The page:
DOCSIS 3.1: A Pivotal Year Begins

Jan. 14, 2015
The year ahead will mark the transition of DOCSIS 3.1 from the planning to the execution stages. The ascendance of DOCSIS 3.1 will be ...
The year ahead will mark the transition of DOCSIS 3.1 from the planning to the execution stages. The ascendance of DOCSIS 3.1 will be marked by an increasing number of announcements. The standard is finished, and chip makers, equipment vendors - working with CableLabs and MSOs - are busy finalizing the equipment that will enable field trials and eventual rollouts.

The Consumer Electronics Show in Las Vegas last week is a good barometer of the where things stand. However, the industry got a head start with a late 2014 interoperability “plugfest” event at CableLabs. Not too much information was released by the organization. Six companies participated. Three of the six are known: Cisco, Averna and STMicroelectronics have confirmed their participation.

CableLabs’ President and CEO Phil McKinney said there will be interop events throughout the year. It is less certain when the certification process will begin. This is a more formal, longer and more intense process aimed at ensuring that products fully comply with the specification and can be deemed DOCSIS 3.1 compliant. The bottom line is that the specification, which was introduced in October 2013, is closing in on completion - and at a speed that perhaps is unprecedented.

McKinney is happy with the progress and echoed comments that he had made late last year. “From my perspective, we are ahead of schedule and fully on track for devices to be ready by the later half of this year and for field trials in early 2016.”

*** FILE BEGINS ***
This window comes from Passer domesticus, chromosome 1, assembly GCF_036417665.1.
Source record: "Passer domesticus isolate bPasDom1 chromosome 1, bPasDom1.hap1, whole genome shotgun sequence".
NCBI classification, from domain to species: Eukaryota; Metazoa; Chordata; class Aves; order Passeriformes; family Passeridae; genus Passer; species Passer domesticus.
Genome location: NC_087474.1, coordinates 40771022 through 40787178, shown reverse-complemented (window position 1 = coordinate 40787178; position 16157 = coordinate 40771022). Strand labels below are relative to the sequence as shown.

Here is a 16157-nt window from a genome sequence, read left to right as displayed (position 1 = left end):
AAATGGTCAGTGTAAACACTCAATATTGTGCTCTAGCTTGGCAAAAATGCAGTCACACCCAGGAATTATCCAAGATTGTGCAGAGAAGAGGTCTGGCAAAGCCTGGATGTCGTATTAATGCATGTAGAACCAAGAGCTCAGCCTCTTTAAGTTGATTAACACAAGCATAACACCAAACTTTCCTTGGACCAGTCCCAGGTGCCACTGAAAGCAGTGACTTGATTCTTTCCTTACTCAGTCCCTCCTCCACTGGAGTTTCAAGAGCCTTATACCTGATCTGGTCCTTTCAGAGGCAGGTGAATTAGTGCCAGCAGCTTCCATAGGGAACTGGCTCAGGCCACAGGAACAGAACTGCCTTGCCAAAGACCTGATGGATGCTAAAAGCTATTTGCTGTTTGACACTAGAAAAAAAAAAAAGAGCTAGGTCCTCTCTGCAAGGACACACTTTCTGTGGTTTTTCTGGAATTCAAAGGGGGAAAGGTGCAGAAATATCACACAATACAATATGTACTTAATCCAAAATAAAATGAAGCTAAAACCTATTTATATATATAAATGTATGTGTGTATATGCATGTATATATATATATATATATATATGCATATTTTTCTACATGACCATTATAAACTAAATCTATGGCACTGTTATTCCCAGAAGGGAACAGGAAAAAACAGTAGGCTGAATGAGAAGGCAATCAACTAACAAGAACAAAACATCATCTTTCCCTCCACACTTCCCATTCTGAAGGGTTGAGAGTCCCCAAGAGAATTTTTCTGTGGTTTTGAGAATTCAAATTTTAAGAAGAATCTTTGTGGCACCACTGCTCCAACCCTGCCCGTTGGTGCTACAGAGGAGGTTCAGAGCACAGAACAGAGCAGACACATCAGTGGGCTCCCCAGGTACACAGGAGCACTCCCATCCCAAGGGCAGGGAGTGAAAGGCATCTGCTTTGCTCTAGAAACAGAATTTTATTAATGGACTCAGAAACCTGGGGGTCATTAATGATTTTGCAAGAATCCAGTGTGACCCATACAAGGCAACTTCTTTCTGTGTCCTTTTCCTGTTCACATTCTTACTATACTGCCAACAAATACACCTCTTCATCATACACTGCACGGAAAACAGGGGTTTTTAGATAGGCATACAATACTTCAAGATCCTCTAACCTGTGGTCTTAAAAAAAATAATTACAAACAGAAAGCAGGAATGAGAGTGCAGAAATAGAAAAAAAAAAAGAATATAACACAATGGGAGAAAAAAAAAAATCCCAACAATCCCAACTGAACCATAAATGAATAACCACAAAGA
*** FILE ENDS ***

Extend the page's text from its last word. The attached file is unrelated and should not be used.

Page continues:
Most of the world knows that it is the new year because they watch the ball drop in Times Square in New York City. Folks in the consumer electronics and related industries know because they are headed to the Consumer Electronics Show in Las Vegas. At the show, several companies made DOCSIS 3.1-related announcements or showed what they are working on.

Broadcom:The company used CES to introduce what Jay Kirchoff, the company's vice president of marketing for the North American Connectivity Group, said is the industry’s first system on a chip (SoC) for DOCSIS 3.1. SoCs - squeezing all the functionality into one piece of silicon - reduce power and space requirements, Kirchoff said. Possible conflicts between chips from different vendors also are eliminated, he said. The fewer the chips, the greater the efficiency and overall simplicity of the product.

The BCM3390 is a reference design that initially will be used in modems. Gateways and other configurations will follow. The BCM3390 is capable of 5 Gbps in the distribution network and 2 or 3 Gbps in the last mile. The WiFi speeds can reach 2 Gbps, Kirchoff said.

Kirchoff said that Broadcom demonstrated two-way traffic at CES, but that not all the functionality of the chipset was on display. He said the chips came from the fab shop only six weeks before the show, and there was not enough time to validate that everything is working. He said Broadcom plans to enter the BCM3390 in CableLabs’ first certification wave.

MACOM:MACOM introduced a line of passive devices for DOCSIS 3.1 that extend the upstream frequency by as much as 300 MHz, said Alan Miller, the company’s product manager for carrier networks. He added that the passives’ downstream capabilities also are expanded to match the new DOCSIS 3.1 requirements. Miller said the passives are being designed to be used in nodes, to line extenders and inside homes.

STMicroelectronics(NYSE:STM): Ismail Allalcha, STMicrosystems' strategy and ecosystem marketing manager, said the company's new chipset - which has not officially been named - is aimed at gateways and potentially modems. He was constrained in what he could say about the emerging product, which still is under development.

Allalcha said there are minimal differences between the MAC layers in DOCSIS 3.0 and 3.1. The significant differences - and the challenge for chip makers - is in the PHY layer, which is the lowest level in the OSI model. He said the challenge lay in the increased amount of data and the transition from quadrature amplitude modulation (QAM) to orthogonal frequency division multiplexing (OFDM).

The chipset has not yet been integrated into a SoC. Allalcha said that it will be at some time in near future.